The poll finds that 46 percent approve of the president, while 45 percent disapprove. That represents a sharp decline from December, when Obama’s approval sat at 53 percent in the wake of his triumphant re-election.
Predictably, there is a deep partisan divide in how Obama is perceived. In the Quinnipiac poll, just 7 percent of Republicans approve of Obama’s job performance, while 87 percent disapprove; those numbers are inverted exactly among Democrats.
Voters are generally pessimistic about the direction of the country; the poll finds 40 percent are very dissatisfied the way things are going in the nation, 28 percent are somewhat dissatisfied, 28 percent are somewhat satisfied, while just 2 percent are very satisfied.
If there is a silver lining for the president, it’s that the Republican House majority is significantly less popular than he is. Just 19 percent approve of the Republicans in Congress, compared to 72 percent who disapprove; even among Republicans, the House GOP’s approval rating is a dismal 41 to 51 percent. And, unlike President Obama, Congress will have to face re-election in two years.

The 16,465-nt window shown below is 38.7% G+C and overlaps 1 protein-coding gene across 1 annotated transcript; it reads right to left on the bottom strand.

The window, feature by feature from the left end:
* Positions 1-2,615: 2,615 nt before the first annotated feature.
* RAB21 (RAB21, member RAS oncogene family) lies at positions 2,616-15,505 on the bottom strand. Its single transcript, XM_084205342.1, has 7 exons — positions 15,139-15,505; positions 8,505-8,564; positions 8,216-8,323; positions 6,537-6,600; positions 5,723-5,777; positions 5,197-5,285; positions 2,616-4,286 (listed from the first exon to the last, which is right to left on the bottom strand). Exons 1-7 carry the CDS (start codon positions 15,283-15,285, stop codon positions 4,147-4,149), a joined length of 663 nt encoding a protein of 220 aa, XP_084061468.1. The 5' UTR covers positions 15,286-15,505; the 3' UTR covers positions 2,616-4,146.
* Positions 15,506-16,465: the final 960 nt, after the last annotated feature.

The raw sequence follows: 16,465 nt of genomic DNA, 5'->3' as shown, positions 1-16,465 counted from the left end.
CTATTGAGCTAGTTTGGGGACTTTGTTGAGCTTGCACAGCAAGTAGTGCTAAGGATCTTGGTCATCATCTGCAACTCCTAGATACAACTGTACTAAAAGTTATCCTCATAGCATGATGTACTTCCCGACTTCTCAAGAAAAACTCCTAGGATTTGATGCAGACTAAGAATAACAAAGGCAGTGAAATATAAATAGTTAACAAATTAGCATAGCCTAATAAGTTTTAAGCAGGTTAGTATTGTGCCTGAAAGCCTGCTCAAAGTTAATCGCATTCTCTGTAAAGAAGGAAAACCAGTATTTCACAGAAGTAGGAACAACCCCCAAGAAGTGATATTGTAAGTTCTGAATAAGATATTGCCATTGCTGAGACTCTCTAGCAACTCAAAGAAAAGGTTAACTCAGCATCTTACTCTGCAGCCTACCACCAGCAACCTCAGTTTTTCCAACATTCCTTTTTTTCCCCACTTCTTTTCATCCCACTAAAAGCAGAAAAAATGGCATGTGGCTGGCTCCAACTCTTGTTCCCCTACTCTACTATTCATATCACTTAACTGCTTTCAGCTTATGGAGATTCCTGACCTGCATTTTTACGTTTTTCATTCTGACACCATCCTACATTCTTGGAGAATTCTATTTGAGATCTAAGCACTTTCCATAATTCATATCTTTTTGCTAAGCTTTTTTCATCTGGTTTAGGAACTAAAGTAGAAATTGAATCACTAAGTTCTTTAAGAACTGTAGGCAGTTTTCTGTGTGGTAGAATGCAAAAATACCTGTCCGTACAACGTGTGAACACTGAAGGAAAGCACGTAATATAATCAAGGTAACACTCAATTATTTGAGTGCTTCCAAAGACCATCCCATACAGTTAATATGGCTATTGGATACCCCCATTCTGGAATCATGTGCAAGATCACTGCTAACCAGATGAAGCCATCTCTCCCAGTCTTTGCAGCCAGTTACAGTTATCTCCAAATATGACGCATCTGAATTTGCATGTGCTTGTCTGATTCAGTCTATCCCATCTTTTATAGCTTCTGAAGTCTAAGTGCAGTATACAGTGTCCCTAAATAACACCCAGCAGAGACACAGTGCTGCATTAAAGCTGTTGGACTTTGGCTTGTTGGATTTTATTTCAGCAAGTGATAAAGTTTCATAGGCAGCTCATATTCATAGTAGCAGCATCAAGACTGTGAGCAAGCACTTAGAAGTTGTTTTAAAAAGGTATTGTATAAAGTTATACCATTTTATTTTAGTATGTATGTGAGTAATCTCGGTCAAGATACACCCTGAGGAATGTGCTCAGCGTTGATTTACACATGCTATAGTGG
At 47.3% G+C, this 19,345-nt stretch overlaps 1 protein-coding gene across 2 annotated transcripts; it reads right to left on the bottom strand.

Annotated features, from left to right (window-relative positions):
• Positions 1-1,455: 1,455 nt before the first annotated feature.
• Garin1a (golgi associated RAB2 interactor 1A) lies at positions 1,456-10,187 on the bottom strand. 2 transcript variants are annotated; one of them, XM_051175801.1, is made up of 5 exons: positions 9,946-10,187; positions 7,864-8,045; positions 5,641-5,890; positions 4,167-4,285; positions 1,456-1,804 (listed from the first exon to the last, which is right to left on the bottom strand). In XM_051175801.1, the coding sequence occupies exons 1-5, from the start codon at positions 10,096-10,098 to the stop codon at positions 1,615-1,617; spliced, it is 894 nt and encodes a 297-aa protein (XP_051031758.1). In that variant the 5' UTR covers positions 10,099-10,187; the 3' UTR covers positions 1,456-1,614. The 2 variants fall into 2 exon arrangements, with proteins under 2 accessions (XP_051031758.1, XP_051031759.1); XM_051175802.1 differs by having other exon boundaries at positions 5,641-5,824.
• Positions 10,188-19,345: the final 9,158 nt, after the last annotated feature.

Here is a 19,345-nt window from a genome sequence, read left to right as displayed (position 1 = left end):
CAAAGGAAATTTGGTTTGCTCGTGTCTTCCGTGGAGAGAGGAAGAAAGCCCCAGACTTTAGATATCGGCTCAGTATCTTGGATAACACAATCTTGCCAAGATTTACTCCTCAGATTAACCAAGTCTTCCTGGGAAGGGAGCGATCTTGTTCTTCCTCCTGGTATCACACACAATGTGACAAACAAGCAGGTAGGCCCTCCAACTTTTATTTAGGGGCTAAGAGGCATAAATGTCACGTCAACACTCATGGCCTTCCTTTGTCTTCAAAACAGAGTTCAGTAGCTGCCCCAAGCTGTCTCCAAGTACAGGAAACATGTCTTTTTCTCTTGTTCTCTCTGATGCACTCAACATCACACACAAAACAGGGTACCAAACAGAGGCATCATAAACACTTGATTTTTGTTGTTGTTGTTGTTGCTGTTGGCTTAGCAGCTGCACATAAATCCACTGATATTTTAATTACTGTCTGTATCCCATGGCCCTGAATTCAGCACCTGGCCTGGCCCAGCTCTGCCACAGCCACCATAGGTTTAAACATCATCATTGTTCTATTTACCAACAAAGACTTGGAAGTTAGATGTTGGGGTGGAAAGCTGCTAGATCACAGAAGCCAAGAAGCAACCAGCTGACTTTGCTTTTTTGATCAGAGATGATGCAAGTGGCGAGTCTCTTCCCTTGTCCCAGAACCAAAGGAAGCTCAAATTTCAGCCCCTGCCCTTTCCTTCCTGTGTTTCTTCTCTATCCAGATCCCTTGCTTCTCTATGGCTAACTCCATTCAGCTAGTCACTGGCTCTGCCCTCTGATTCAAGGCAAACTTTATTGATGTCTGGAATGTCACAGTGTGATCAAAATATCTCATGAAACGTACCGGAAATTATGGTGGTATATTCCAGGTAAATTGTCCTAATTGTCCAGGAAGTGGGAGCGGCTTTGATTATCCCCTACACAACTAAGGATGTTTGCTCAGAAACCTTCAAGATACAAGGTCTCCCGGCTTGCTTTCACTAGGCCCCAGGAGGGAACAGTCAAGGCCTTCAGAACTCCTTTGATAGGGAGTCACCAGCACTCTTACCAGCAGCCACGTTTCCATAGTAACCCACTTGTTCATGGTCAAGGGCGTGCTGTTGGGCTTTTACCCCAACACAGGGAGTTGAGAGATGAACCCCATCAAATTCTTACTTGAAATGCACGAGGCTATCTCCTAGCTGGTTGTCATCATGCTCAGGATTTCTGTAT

According to the Quinnipiac poll, Hillary Clinton remains the most popular politician in the country — 61 percent have a favorable view of the former Secretary of State, while just 34 percent view her unfavorably.
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